Fukushima! The name evokes memories of 30-feet-high waves crashing perilously against a nuclear reactor, raising the spectre of nuclear disaster and lending muscle to anti-nuclear protests.
Not any more. Well, these perceptions still persist; but a positive development at Fukushima is likely to cancel out the negatives.
This development is known by the acronym ‘FORWARD’.
In just a few months, the seas off Fukushima will be home to the world’s biggest wind turbine — a monstrous 7-MW machine that rises 105 metres above the surface of the sea, and whose 80-metre-long blades sweep an area equivalent to two-and-a-half football fields. Yes, the world’s biggest!
The towering monument is standing testimony to the grit and resolve of the Japanese who, having suffered the worst natural catastrophe that is estimated to have cost them $80 billion, have begun at that very place a programme they mockingly call ‘Fukushima recovery’, as though cocking a snook at Nature.
The project, called Fukushima Offshore Wind Farm Demonstration, or FOrWarD, involves three wind turbines on floating platforms — kind of like barges — the biggest (and the second) of which is the 7-MW machine currently under installation.
The first is a 2MW machine, huge in its own right but a dwarf compared with its soon-to-be neighbour, and the third will be a 5MW turbine — making in all 14MW at the demonstration farm. The Japanese government is spending $222 million on the project — ₹100 crore a MW — frightfully expensive, but what is money when national pride is to be hoisted high?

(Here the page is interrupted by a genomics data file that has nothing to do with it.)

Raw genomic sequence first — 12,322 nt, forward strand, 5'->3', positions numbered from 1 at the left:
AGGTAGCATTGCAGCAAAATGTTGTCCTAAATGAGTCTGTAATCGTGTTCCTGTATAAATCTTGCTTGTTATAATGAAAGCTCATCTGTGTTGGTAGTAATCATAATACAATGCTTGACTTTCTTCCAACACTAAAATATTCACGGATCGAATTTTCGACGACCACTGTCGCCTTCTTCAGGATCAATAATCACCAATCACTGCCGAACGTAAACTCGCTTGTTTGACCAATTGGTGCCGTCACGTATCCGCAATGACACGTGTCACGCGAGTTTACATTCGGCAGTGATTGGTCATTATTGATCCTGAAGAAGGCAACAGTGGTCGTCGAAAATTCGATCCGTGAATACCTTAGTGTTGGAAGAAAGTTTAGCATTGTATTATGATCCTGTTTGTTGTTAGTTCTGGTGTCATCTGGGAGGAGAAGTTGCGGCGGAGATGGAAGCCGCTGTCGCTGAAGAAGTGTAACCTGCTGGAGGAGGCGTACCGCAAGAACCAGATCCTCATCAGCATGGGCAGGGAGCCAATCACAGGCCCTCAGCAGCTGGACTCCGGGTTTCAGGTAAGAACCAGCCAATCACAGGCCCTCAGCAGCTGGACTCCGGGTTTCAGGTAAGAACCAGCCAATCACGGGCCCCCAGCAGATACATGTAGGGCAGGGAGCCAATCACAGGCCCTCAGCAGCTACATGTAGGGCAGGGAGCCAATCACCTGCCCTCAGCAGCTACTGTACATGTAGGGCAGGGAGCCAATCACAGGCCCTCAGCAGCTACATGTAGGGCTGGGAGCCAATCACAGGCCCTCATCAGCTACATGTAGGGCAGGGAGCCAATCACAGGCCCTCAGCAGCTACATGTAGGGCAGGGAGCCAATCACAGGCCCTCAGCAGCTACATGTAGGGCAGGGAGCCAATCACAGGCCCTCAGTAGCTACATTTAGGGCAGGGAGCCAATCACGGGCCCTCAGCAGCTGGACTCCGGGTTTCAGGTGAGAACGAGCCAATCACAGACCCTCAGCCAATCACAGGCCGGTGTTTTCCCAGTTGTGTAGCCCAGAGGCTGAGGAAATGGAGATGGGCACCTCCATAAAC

The 7MW machine, made by Mitsubishi Heavy Industries, will stand on vortex of a V-shaped barge and will be connected to a half-submerged sub-station. Wind turbines on floating structures — which can be towed away if necessary — are still a matter of unproven technology and Japan wants to take the lead.
(To digress a little here, the Japanese have also just decided to go back to nuclear power. The semantic shift between ‘go back on’ and ‘go back to’ is pretty significant. It just takes the wind out of the sails of the anti-nuclear lobby, for whom Fukushima had become a symbol of their protests.)
FOrWarD is indeed a demonstration project — not just for the Japanese, but for the entire world.
In future, it is inconceivable that India will not have offshore wind farms. Expensive they sure are (costs will come down as you have more of them), but offshore wind projects enjoy advantages that onshore ones can never have.
First, there is no problem of land availability or the headache of acquiring land from owners. Second, logistics is no problem — you can ship 80-metre-long blades to the mid-sea site as easily as blowing a whistle.
Third, winds are high as you go farther into the sea, unhindered by hills, trees or buildings and, therefore, the machines generate a lot more power than they would onshore.
Four, you can intercrop barge-mounted solar farms, produce power day and night and wheel it to users on land through common cables.
Five, there is no environmental issue such as noise which has been the bugbear of the wind power industry, particularly in the developed West. In fact, if anything the structures become reefs at which fish breed.
India is no stranger to deep waters. When you fly to, say, Dubai from Mumbai you will see hundreds of oil platforms.
Why don’t we see hundreds of offshore wind turbines? Unlike Fukushima, they don’t even have to stand on floating structures — a huge technological challenge. In our not-so-deep western seas, they can be moored to the sea-bed — just as the oil platforms are.
Time to get ready
Offshore wind in India is as yet absent, but there is a pilot project underway. Actual installation will take time — things happen in India at glacial pace — but that is alright. Let the rest of the world develop and de-bug the technology, create scale, bring down costs and create the ecosystem needed for the logistics, skills, and so on. Then India can move in.
Right now it is important for India to do the preliminaries — put up high masts and collect wind data, and be ready to move in aggressively.
Offshore wind is an idea whose time is coming. FORWARD shows the way forward.